BBC latest on spot betting allegations. Something is clearly rotten in the state — but is it cricket, or agent provocateur journalism which seeks to entrap athletes in a way which would never be admissible if the police did it? One of the greatest best days’ cricket of recent years, when 17 wickets fell in a single day, and Broad and Trott put on the world record for an eighth wicket test partnership, and Broad narrowly missed becoming the highest scoring number nine batsmen in an incredible display of talent and dedication which took the team from 102/7 to 434/8, is now described with the brutal summary: “England beat Pakistan in tarnished test”. No matter that this was — by a long way — England’s biggest margin of victory over Pakistan, a staggering innings and 225 runs, after a catastrophic start when teenage Pakistan fast-bowler Amir became the youngest person to reach 50 test wickets, while England batsman Jonathan Trott went on to narrowly miss being the first player to score consecutive double-centuries at Lords as he steadied the ship.
It is absolutely clear that athletes in every sport at whatever level should behave diligently and honourably, tarnishing sport neither with drug-taking nor taking of bribes nor any other kind of corrupt behaviour. Athletes representing their country in front of the world’s cameras in a major sport share this obligation, and the implications of failing in it are far worse for the reputation of sport overall, and their nation’s and their game’s sport even more.
But, equally, there is a world of difference between a journalist who discovers that a scam or corrupt behaviour is taking place and exposes it, and a newspaper — which, it appears from the reports — took active steps to lure athletes into committing a crime.
As the Pakistan team manager Yawar Saeed has very properly said, no allegations are true until they are proved. It is still possible that Pakistan’s crickets will be exonerated, and that the News of the World will withdraw its story.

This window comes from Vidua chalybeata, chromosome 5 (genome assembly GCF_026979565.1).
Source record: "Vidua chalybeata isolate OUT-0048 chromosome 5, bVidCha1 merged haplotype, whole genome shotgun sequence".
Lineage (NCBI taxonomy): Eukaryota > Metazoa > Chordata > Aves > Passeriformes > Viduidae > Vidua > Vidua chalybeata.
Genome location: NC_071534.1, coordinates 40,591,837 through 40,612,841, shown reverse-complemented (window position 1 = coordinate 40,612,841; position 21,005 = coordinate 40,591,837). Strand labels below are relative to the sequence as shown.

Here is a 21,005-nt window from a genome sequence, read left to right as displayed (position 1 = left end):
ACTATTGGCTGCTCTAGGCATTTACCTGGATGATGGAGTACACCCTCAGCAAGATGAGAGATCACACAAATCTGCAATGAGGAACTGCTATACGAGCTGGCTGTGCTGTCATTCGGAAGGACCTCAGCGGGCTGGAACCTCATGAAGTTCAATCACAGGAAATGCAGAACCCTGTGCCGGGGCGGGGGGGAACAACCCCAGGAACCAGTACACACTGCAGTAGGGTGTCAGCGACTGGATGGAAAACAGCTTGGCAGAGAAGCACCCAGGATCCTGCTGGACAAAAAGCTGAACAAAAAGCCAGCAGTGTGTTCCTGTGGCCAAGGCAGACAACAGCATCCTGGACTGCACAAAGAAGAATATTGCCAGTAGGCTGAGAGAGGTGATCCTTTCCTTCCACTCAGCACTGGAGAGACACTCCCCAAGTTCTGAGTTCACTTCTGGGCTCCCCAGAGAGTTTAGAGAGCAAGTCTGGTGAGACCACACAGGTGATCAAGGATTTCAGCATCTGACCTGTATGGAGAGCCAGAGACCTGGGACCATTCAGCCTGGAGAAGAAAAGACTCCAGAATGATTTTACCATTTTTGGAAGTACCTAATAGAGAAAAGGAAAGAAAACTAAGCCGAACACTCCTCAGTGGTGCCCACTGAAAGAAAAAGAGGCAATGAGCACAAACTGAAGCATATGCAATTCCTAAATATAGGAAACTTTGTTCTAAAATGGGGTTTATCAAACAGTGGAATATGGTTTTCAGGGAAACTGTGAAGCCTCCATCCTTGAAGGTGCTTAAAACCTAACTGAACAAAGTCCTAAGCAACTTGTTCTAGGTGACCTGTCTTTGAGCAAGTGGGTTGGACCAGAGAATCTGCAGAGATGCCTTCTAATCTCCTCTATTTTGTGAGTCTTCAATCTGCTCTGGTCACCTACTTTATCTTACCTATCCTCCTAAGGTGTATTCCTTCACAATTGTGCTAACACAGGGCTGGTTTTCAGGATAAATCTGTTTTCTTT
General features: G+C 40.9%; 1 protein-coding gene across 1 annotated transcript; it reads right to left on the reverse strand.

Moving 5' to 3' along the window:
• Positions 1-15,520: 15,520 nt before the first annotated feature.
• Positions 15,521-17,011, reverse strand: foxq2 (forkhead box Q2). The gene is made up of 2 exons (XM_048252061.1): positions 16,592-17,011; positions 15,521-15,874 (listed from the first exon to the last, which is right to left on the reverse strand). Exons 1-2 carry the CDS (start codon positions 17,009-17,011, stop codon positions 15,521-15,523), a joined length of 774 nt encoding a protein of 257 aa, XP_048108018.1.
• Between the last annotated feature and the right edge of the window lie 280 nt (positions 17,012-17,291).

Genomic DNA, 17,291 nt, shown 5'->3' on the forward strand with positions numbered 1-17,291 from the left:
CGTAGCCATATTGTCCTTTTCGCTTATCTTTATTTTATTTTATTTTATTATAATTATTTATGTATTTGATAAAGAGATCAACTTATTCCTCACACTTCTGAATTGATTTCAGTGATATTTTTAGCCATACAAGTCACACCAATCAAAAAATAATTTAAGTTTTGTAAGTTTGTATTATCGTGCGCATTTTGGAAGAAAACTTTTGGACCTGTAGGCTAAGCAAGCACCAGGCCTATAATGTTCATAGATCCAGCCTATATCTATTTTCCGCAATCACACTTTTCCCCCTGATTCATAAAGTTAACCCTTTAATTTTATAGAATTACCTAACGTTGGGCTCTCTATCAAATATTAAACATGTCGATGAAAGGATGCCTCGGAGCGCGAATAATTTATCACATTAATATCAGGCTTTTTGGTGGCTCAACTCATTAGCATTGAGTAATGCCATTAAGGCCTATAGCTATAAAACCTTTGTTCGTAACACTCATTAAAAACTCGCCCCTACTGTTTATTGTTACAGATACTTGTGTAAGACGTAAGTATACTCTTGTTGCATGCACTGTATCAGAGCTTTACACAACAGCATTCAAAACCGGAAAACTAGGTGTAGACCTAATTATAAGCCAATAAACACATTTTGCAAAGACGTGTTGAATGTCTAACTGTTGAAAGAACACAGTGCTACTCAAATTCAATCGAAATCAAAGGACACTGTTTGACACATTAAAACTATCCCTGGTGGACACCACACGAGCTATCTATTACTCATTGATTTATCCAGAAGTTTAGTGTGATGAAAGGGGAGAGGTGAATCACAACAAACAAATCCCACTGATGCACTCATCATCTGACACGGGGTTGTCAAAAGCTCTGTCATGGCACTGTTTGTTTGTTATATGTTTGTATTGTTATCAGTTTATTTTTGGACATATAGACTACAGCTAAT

However, this does not resolve the issue of entrapment journalism.
The Press Complaints Commission Editors’ Code of Conduct makes the following ruling: “Engaging in misrepresentation or subterfuge, including by agents or intermediaries, can generally be justified only in the public interest and then only when the material cannot be obtained by other means.”
Most of us would accept that, when this involves the exposure of a paedophile, sex trafficking or drug smuggling ring, subterfuge does work in the public interest. But what about cricket betting? The News of the World article makes it clear that the editors believe they were engaging with an existing gambling cartel. But who exactly was in that ring? It seems unlikely that, before this series, Mohammed Amir would have been especially high up a cartel’s list of targets.
If we take the News of the World story at face value, then a crooked manager agreed to fix certain aspects of the game. But the News of the World has no insights about how that manager persuaded players (if he did). Consider the kind of pressure that a crooked manager (allegedly) could bring to bear on a teenage cricket star who had just delivered six wickets at Lords for the first time. Was Amir promised money? How much money? What other tricks, techniques and cunning were brought to bear?
The issue here is that — it would appear — the News of the World actually commissioned a crime, which then went on to take place. This is not the same as a TV reporter who gets to the point of buying a trafficked woman, and then pushes the deal away, having gained the footage he needs. Nor is it the same as a team of journalists meeting a known drugs-dealer in order to film a drugs deal right up to the moment money changes hands. In this particular case, there is no reason to believe that the crime would have taken place at all, and no assurance that pressure of a kind few of us can imagine was not brought to bear on an impressionable but previously untainted teenager.
When offered wealth on the one hand, and the threat of losing an agent’s essential support on the other, how many people really would manage to say no? Supposing their family was also threatened? Supposing photographs of a sensitive nature were produced? I have no idea whether any of this happened or not, but, crucially, in offering money to have a crime committed, neither did the News of the World.
This is the reason why the police are not allowed to persuade criminals to commit crimes in order to prosecute them. Far too many otherwise virtuous people have been persuaded to do things they would afterwards regret. It is far too easy, in that way, to convict someone for a crime they would never have dreamt of if they had not been thus entrapped.
I, for one, will remember this Test Match for the outstanding cricket, for the heart-in-mouth turnaround, for the heroism of Broad and Trott, and for the bowling of Mohammed Amir in the first innings.
But, at the Liberal Democrat Party Conference in Liverpool this month, I will be pressing for a change in the law, not merely the Press Complaints Commission Code, to prevent newspapers ever adopting these kinds of practices again.